Keeping community connected

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Throughout Term 2, St Margaret’s students participated in Phones for Change, an initiative led by the Prefects which encouraged the girls to reflect on the importance of connection, particularly as a result of the impacts of COVID-19

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“The best way to find yourself is to lose yourself in the service of others.” Mahatma Gandhi

The culture of philanthropy at St Margaret’s inspires the girls to begin a life-long commitment to acts of service that have a positive impact on the communities in which they live and will, one day, work in.

This aspect of their learning plays an important role in the development of their identity as they expand their horizons, foster a sense of empathy and compassion and genuinely seek to make a difference in the lives of others.

Throughout Term 2, St Margaret’s students participated in Phones for Change, an initiative led by the Prefects which encouraged the girls to reflect on the importance of connection, particularly as a result of the impacts of COVID-19, and how they could help those that may not have access to phones to be connected.

Prefect Emily Pitt, one of the brains behind the initiative, said many people in Brisbane who were experiencing homelessness and disadvantage needed phones to access the support and healthcare services they need.

Emily, together with St Margaret’s Co-Captain Isobel Barry, donated unused phones from their individual households and rallied the rest of the school community for support.

“Because of the coronavirus many essential services such as healthcare and social support services have transitioned to telehealth. Whilst for many for us this method of accessing care was easily accessible, we realised that this would not be the case for all people in the community,” Emily said.

“People experiencing homelessness or escaping domestic violence would be significantly disadvantaged and further isolated from support if they did not have access to mobile phones.”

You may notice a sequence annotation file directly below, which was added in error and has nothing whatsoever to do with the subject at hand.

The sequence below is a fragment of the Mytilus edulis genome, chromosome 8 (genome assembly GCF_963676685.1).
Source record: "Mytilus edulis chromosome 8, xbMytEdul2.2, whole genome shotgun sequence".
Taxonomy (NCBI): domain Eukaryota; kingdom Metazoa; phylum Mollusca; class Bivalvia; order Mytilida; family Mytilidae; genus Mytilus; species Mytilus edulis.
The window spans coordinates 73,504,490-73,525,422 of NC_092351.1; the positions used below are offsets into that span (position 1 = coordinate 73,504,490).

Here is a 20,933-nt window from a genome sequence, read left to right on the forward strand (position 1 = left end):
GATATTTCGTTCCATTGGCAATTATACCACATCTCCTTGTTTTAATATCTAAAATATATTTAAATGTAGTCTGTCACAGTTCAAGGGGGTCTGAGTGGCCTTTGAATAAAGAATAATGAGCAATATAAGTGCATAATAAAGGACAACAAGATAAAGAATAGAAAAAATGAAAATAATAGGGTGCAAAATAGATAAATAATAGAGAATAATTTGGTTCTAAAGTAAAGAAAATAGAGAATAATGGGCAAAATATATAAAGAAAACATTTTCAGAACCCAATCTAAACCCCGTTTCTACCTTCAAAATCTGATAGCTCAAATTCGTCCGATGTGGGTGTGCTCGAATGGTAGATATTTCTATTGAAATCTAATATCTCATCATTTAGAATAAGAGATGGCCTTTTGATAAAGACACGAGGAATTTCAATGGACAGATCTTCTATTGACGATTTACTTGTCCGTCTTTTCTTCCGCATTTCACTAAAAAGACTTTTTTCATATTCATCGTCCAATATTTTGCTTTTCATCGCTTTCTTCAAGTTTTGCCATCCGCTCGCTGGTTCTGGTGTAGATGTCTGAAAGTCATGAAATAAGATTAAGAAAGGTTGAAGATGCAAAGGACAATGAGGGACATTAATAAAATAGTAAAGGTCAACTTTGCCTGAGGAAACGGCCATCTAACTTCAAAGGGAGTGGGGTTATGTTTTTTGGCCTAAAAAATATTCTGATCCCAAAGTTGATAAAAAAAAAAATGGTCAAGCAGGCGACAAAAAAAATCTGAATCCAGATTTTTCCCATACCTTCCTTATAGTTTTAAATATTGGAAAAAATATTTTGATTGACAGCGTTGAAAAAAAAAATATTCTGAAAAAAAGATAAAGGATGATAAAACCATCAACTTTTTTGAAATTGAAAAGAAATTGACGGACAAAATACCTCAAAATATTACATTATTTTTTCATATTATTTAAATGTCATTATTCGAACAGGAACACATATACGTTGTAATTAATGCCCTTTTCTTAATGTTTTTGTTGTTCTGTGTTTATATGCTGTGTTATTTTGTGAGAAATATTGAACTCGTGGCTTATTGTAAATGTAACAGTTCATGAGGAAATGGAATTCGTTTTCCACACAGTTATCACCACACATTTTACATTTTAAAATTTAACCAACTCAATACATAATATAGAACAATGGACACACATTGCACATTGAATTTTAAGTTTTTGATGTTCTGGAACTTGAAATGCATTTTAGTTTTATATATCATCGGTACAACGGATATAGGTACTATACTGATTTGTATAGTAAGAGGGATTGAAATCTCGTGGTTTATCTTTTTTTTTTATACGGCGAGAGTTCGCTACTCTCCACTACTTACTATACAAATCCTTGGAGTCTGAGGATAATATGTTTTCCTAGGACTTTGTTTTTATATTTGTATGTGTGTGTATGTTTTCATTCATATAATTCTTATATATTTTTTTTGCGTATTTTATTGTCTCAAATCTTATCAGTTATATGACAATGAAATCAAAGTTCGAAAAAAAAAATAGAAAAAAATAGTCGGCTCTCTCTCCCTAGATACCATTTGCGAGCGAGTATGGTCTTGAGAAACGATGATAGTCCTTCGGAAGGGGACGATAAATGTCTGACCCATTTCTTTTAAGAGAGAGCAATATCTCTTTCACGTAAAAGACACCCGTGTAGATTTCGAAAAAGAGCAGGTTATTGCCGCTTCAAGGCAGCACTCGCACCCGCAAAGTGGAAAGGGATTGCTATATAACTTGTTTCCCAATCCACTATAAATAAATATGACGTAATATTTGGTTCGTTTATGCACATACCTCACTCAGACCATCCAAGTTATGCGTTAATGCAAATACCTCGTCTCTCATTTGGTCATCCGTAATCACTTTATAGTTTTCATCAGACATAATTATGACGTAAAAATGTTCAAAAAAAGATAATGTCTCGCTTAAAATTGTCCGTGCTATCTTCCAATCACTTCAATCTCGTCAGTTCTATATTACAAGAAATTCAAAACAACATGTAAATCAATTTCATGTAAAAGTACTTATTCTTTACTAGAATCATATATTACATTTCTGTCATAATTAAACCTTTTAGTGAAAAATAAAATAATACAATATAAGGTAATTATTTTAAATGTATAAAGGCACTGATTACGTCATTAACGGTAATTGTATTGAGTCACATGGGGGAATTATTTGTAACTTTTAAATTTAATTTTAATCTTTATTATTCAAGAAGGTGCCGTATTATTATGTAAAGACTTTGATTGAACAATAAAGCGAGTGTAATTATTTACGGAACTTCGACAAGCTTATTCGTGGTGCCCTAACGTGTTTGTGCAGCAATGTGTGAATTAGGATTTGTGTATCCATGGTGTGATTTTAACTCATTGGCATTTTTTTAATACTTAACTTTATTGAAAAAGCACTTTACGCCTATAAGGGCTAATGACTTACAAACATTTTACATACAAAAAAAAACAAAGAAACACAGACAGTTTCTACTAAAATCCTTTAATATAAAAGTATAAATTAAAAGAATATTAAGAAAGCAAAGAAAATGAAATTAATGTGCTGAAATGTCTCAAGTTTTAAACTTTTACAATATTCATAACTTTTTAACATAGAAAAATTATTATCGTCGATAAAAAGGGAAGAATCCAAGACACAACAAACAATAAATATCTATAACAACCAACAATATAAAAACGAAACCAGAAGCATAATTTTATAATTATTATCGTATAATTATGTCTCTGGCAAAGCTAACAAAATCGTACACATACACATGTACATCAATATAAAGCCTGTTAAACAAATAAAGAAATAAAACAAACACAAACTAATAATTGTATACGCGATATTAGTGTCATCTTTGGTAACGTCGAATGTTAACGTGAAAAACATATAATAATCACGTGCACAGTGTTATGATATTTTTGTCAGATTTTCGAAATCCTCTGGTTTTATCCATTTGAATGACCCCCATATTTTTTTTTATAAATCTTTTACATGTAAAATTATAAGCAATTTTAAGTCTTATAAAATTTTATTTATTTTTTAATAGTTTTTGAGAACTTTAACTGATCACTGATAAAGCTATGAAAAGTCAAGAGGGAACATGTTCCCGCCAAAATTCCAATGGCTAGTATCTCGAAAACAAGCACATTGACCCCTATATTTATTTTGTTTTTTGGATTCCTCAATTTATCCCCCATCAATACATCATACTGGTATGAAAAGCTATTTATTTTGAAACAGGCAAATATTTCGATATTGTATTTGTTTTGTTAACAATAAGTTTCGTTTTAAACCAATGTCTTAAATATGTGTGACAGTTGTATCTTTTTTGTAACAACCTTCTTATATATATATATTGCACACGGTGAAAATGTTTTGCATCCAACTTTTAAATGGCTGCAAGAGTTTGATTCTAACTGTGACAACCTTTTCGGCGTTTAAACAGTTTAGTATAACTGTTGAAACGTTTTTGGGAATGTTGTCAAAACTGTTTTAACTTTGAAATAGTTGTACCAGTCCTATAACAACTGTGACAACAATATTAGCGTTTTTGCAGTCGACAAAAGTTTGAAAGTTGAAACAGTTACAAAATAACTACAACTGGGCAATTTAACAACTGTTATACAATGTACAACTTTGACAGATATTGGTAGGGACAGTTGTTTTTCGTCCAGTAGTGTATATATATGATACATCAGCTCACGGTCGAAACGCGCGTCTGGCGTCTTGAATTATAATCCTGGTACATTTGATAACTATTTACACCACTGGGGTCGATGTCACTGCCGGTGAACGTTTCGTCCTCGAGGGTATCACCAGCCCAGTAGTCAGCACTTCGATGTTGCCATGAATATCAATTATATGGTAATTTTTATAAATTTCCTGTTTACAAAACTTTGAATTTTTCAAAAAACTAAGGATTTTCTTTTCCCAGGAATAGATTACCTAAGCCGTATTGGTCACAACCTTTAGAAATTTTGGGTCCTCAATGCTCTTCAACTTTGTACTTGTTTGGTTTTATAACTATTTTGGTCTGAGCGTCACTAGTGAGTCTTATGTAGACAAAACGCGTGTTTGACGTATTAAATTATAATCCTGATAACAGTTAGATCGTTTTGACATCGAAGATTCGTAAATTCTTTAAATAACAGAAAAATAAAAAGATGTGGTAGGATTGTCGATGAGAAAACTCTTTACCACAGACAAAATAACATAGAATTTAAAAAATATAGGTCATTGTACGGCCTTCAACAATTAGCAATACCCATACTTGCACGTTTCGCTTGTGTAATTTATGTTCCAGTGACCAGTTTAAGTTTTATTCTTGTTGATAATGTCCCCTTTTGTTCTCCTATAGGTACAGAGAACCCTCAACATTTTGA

Phones for Change collection points were set up in both the primary and secondary schools and students were encouraged to bring in any model of unwanted phones, not just smartphones, including old Nokia ‘bricks’.

Twenty-two phones were collected and these will be donated to Micah Projects, a not-for-profit organisation that assists people experiencing homelessness, domestic violence or social exclusion.

The phones will be distributed to help people connect with healthcare practitioners, access their support services and call for help in times of need.

St Margaret’s Dean of Students Nikki Townsend, who oversees student philanthropy, said this type of initiative empowers the girls to make a difference.

“It improves their understanding of current community issues and, in doing so, builds important relationships between the school and the community. It also helps to develop the girls’ empathy and compassion and allows the students to realise their actions can impact more than just themselves,” Ms Townsend said.

“Most of our girls, certainly the senior students, would have a mobile phone or device to remain connected and so the fact that others might not have that privilege really hits home for them.

“The girls realise their contribution will make a big difference and significantly help improve the lives of those who need it most.”

Iosbel said their goal was to encourage girls to reflect on the part of their lives that they take for granted, like access to mobile phones.

“Things that we have in our households can make a significant impact on those in our wider community and we hope that the girls have become more aware of this,” Isobel said.

Micah Projects Clinical Lead Kim Rayner expressed her appreciation to the girls and families who had generously donated old mobile phones.

“The impact has been immediate. All phones donated have been given to people experiencing homelessness who do not have a phone so that they can stay connected to essential health and social support services during COVID-19,” Ms Rayner said.

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